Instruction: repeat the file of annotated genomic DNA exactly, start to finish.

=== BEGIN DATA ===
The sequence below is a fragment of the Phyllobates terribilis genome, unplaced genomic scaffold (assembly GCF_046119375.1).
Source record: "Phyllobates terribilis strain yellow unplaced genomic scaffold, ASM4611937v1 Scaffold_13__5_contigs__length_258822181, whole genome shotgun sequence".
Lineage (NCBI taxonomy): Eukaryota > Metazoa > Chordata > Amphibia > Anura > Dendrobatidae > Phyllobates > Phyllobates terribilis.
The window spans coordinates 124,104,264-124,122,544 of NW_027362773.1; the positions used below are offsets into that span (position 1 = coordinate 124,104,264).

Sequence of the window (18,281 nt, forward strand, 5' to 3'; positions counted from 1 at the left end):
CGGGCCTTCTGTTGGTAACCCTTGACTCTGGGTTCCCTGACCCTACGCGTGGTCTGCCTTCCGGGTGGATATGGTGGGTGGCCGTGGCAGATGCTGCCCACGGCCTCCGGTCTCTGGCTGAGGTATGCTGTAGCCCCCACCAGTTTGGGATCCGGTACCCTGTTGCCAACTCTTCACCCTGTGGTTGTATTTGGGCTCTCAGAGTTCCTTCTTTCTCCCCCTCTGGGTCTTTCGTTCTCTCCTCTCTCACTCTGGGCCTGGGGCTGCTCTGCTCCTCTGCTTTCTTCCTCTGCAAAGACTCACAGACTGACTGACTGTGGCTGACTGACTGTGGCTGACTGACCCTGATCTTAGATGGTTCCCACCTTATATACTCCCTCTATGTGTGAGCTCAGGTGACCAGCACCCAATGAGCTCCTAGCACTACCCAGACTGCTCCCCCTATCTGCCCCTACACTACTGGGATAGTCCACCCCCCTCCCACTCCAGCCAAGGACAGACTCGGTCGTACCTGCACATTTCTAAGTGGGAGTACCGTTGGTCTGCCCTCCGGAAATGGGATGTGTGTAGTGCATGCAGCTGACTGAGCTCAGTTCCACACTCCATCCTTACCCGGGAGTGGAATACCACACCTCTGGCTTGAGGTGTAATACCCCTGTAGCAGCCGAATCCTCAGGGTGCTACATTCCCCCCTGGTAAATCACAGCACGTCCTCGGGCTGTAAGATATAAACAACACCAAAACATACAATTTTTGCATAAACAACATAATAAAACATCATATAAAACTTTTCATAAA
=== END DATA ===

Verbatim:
The sequence below is a fragment of the Phyllobates terribilis genome, unplaced genomic scaffold (assembly GCF_046119375.1).
Source record: "Phyllobates terribilis strain yellow unplaced genomic scaffold, ASM4611937v1 Scaffold_13__5_contigs__length_258822181, whole genome shotgun sequence".
Lineage (NCBI taxonomy): Eukaryota > Metazoa > Chordata > Amphibia > Anura > Dendrobatidae > Phyllobates > Phyllobates terribilis.
The window spans coordinates 124,104,264-124,122,544 of NW_027362773.1; the positions used below are offsets into that span (position 1 = coordinate 124,104,264).

Sequence of the window (18,281 nt, forward strand, 5' to 3'; positions counted from 1 at the left end):
CGGGCCTTCTGTTGGTAACCCTTGACTCTGGGTTCCCTGACCCTACGCGTGGTCTGCCTTCCGGGTGGATATGGTGGGTGGCCGTGGCAGATGCTGCCCACGGCCTCCGGTCTCTGGCTGAGGTATGCTGTAGCCCCCACCAGTTTGGGATCCGGTACCCTGTTGCCAACTCTTCACCCTGTGGTTGTATTTGGGCTCTCAGAGTTCCTTCTTTCTCCCCCTCTGGGTCTTTCGTTCTCTCCTCTCTCACTCTGGGCCTGGGGCTGCTCTGCTCCTCTGCTTTCTTCCTCTGCAAAGACTCACAGACTGACTGACTGTGGCTGACTGACTGTGGCTGACTGACCCTGATCTTAGATGGTTCCCACCTTATATACTCCCTCTATGTGTGAGCTCAGGTGACCAGCACCCAATGAGCTCCTAGCACTACCCAGACTGCTCCCCCTATCTGCCCCTACACTACTGGGATAGTCCACCCCCCTCCCACTCCAGCCAAGGACAGACTCGGTCGTACCTGCACATTTCTAAGTGGGAGTACCGTTGGTCTGCCCTCCGGAAATGGGATGTGTGTAGTGCATGCAGCTGACTGAGCTCAGTTCCACACTCCATCCTTACCCGGGAGTGGAATACCACACCTCTGGCTTGAGGTGTAATACCCCTGTAGCAGCCGAATCCTCAGGGTGCTACATTCCCCCCTGGTAAATCACAGCACGTCCTCGGGCTGTAAGATATAAACAACACCAAAACATACAATTTTTGCATAAACAACATAATAAAACATCATATAAAACTTTTCATAAA